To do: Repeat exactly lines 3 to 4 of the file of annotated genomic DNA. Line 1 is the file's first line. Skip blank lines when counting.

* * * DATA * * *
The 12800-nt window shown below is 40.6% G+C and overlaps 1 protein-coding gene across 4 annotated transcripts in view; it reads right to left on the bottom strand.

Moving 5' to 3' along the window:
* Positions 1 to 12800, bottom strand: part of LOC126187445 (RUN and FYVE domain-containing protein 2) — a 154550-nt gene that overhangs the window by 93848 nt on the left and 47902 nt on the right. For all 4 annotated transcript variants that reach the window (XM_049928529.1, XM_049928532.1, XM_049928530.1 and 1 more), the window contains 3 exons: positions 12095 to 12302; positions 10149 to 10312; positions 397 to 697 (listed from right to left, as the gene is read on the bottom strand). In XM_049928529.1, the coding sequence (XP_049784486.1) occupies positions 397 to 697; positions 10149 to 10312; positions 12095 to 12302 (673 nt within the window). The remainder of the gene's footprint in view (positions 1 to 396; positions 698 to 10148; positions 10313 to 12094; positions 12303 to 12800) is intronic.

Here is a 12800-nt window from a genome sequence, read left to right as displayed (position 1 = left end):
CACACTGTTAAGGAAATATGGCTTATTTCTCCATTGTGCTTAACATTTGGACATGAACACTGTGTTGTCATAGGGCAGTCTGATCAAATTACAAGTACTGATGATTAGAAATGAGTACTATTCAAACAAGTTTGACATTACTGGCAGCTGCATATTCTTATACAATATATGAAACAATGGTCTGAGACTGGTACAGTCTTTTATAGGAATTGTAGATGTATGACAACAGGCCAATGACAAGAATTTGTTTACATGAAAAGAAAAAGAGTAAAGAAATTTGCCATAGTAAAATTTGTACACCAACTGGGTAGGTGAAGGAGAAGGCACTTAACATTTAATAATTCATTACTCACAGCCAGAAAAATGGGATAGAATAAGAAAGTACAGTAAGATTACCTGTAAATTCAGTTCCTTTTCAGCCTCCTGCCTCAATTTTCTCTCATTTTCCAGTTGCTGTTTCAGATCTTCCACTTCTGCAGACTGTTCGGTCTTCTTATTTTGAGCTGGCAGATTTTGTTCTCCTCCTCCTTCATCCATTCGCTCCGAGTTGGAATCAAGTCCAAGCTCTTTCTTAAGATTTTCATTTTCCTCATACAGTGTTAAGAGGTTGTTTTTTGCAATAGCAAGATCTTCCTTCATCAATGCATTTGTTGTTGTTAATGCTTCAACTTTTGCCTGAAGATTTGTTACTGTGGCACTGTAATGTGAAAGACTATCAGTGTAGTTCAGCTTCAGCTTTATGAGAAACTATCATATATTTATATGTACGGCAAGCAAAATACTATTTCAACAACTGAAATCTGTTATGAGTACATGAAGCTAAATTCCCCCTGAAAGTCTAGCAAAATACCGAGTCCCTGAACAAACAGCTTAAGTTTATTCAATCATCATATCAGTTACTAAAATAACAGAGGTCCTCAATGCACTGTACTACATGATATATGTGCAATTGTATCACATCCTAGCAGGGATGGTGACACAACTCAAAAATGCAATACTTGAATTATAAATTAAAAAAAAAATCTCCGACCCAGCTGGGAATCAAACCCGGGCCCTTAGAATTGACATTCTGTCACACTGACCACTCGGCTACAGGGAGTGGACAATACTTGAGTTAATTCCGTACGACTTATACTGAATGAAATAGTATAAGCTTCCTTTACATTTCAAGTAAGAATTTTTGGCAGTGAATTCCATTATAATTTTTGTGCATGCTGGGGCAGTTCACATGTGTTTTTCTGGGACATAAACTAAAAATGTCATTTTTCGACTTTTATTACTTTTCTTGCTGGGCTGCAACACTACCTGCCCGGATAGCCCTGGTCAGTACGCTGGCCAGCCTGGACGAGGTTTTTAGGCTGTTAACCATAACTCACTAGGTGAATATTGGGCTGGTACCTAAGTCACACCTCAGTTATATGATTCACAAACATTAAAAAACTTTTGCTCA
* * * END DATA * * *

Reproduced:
* Positions 1 to 12800, bottom strand: part of LOC126187445 (RUN and FYVE domain-containing protein 2) — a 154550-nt gene that overhangs the window by 93848 nt on the left and 47902 nt on the right. For all 4 annotated transcript variants that reach the window (XM_049928529.1, XM_049928532.1, XM_049928530.1 and 1 more), the window contains 3 exons: positions 12095 to 12302; positions 10149 to 10312; positions 397 to 697 (listed from right to left, as the gene is read on the bottom strand). In XM_049928529.1, the coding sequence (XP_049784486.1) occupies positions 397 to 697; positions 10149 to 10312; positions 12095 to 12302 (673 nt within the window). The remainder of the gene's footprint in view (positions 1 to 396; positions 698 to 10148; positions 10313 to 12094; positions 12303 to 12800) is intronic.

Here is a 12800-nt window from a genome sequence, read left to right as displayed (position 1 = left end):